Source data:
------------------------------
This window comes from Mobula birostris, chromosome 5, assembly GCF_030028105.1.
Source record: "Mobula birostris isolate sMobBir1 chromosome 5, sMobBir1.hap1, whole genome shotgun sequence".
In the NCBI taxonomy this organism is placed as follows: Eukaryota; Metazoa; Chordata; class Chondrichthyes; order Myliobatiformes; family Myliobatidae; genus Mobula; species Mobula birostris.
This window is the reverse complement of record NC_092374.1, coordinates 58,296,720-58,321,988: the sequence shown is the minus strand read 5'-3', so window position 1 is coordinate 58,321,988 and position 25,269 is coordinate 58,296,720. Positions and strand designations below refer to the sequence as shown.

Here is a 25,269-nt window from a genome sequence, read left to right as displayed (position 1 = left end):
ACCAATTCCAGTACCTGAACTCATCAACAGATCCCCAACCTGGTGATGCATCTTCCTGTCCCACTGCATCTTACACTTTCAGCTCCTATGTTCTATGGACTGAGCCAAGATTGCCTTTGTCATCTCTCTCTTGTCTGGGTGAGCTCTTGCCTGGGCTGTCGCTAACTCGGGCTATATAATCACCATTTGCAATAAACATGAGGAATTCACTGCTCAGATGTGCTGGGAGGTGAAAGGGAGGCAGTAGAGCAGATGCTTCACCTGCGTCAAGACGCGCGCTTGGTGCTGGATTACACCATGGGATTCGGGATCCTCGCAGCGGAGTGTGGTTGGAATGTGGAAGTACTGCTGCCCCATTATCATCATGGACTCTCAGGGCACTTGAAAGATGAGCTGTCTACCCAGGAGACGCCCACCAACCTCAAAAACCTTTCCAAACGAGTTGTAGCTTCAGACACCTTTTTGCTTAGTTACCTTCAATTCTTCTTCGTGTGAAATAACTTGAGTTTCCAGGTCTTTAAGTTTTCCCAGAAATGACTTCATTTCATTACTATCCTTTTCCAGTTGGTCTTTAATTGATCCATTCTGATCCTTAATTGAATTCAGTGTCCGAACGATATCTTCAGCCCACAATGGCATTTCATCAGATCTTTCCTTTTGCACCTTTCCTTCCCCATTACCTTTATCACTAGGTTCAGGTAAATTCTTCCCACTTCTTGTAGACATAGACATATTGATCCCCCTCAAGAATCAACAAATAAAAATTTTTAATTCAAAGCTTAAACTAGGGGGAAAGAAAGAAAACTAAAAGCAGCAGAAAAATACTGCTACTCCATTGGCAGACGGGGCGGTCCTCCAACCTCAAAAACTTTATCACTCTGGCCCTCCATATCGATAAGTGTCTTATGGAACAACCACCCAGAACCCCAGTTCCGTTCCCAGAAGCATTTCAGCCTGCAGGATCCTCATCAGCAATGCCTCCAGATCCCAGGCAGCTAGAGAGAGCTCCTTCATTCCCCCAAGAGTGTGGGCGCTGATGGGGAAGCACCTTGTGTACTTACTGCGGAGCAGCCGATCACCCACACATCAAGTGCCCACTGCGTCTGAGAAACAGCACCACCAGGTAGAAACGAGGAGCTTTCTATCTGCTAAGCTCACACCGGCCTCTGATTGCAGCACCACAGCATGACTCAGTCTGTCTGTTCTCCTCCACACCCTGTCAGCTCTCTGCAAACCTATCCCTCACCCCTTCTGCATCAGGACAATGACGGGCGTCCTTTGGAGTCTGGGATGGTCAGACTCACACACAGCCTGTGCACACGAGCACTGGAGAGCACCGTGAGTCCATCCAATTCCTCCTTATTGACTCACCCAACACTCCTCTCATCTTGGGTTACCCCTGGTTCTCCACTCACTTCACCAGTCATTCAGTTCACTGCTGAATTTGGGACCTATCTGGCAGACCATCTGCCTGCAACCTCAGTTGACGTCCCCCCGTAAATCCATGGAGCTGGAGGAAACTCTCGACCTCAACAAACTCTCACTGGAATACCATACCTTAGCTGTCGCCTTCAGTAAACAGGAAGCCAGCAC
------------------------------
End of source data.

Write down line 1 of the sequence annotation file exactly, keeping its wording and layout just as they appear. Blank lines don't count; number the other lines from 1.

This window comes from Mobula birostris, chromosome 5, assembly GCF_030028105.1.